It had already been a rough week for Wendy Mosko, a longtime server at the Brick Tavern Inn in Quakertown. Then a customer at one of her tables said she wanted to talk to her.
The server’s eyebrows arched slightly above her face mask. What could this be? But always the pro, Mosko approached the table politely.
“For the last 10 weeks, I’ve been doing a Venmo Tip Challenge,” said the diner, Emily George.
Mosko’s eyes popped wide open.
“I’ve heard wonderful things about you,” continued George. Words, words, and more words. And then a number: “$600.”
“Are you serious?!?” Mosko shrieked. “Oh my God!!”
In the past year, people everywhere have found ways, big and small, to say: Pandemic, you don’t get to win. One of those people is George, 39, a wife and mother of two teenagers who lives in Quakertown.
George, a nurse, considers herself fortunate. Throughout the pandemic, she has had stable employment. But, as she put it, “Pre-pandemic, I had a life; I would go out and do things.”
Including dining in wonderful restaurants in and around Upper Bucks County.
But with COVID-19, of course, came restaurant shutdowns or reduced operating capacities — and dwindled tips, the lifeblood of most restaurant workers.
“I just know how hard they work on a normal basis and what the pandemic was doing to them financially,” George said.
Then she heard about people using social media to raise money to do “tip challenges,” in which the cash is given as a surprise, inflated “tip” to favorite restaurants or their servers. And she decided to give it a go.
In mid-January, she raised money to do her own tip challenge: She’d ask people to donate to a fund and, after a week, donate whatever was raised to a server at a local restaurant. She wasn’t expecting much; after all, times were hard for everyone. She directed people to her Venmo account, and solicited “anything from $. 50 to $5 (or a donation of your choosing), and every week a different server in the community gets the pot. (Or, if it’s really good, multiple recipients) … I will post updates and post the recipient weekly so you know where the money is going.”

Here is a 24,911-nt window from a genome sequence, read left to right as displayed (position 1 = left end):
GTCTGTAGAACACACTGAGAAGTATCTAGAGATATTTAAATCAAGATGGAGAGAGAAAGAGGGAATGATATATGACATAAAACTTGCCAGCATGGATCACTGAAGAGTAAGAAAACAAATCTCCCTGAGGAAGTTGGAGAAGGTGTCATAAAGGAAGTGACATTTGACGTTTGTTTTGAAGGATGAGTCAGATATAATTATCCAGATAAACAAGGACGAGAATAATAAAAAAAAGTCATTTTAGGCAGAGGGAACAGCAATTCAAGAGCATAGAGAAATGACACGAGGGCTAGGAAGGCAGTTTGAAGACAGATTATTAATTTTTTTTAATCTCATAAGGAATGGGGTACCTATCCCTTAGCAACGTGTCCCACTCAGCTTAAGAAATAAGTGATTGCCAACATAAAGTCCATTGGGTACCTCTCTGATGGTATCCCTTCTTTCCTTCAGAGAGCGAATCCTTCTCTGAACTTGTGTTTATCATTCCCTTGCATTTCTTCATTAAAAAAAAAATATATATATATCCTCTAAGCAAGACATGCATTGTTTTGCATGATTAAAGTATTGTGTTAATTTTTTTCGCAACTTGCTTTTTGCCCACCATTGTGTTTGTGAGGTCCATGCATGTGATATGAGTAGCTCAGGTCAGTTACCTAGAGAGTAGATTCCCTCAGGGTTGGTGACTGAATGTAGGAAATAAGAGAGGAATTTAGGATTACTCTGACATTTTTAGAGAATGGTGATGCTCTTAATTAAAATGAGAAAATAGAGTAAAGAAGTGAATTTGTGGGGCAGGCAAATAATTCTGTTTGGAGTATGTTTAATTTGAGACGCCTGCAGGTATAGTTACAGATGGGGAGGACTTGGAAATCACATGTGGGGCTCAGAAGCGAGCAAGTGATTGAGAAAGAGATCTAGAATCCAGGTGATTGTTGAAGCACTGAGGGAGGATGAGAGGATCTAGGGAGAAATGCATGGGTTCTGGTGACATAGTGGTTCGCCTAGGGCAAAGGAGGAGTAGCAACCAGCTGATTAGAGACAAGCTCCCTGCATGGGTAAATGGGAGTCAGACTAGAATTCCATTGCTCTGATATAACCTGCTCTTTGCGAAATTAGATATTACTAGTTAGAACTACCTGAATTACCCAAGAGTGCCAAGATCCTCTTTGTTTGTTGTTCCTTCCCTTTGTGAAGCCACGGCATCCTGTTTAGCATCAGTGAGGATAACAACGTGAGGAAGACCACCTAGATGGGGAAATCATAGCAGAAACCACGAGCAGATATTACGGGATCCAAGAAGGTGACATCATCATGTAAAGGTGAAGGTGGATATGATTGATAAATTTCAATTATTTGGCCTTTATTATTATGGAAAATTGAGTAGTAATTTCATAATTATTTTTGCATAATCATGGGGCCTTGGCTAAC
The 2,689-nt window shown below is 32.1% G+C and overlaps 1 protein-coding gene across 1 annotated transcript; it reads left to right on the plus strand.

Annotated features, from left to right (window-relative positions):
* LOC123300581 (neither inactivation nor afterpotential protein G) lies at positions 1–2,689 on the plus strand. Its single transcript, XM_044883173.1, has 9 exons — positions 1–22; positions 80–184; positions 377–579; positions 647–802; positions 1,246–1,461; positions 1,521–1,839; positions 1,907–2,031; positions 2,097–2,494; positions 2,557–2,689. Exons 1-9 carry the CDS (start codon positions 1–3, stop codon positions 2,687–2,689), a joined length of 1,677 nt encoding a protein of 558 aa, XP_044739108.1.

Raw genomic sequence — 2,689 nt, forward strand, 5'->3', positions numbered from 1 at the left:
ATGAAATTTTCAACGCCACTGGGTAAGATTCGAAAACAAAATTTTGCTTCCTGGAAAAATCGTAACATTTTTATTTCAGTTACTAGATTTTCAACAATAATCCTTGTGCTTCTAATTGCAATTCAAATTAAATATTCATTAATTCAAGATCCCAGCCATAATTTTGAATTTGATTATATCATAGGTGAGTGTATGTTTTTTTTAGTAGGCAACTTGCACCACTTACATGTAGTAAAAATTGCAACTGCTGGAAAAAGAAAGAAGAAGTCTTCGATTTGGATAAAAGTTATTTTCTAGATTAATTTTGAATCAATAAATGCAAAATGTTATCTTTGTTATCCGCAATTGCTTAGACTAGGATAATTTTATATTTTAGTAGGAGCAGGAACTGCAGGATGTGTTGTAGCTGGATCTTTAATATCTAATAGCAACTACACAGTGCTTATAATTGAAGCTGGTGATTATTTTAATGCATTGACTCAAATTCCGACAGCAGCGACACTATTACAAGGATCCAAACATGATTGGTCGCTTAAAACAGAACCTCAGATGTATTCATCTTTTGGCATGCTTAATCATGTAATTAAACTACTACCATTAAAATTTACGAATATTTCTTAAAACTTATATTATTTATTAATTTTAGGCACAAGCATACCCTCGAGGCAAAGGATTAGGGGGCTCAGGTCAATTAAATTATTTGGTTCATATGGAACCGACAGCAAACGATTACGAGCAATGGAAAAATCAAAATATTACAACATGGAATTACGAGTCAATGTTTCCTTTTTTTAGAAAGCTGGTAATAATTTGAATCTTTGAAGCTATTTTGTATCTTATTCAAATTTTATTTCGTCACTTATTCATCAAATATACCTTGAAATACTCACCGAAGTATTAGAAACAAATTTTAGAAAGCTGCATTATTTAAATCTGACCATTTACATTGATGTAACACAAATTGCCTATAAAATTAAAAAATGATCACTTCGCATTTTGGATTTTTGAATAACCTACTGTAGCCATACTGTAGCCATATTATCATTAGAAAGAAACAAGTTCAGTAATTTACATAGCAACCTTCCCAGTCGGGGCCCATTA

“I threw something up on my Facebook and put it out there. By the end of my first week, I had $280,” George said.
That weekend, she and some girlfriends went to the Karlton Cafe, one of their favorite breakfast spots. At the end of the meal, she got hold of their server Patrick Kevin Finnegan, explained the tip challenge, and handed him a $280 tip for their $20 breakfast.
“He didn’t know what to say,” George recalled. “He was at a loss for words.”
“It was a magical moment,” said Finnegan, who is the cafe’s front-of-the-house manager and shared the tip with his staff.
As word spread about what George was up to, more money came in. Sometimes, the tip went to a restaurant’s staff; other times, it went to a specific server nominated by donors.
By the time the 10-week campaign concluded, George had tipped over $5,100 to servers at 17 restaurants.
Many of the recipients cried. Others, like Carrie O’Connor, a waitress at Giovanni’s Pizza in Quakertown, were initially perplexed — then totally dumbfounded.
As George explained to O’Connor what the challenge was about, O’Connor thought that George was asking for help with it.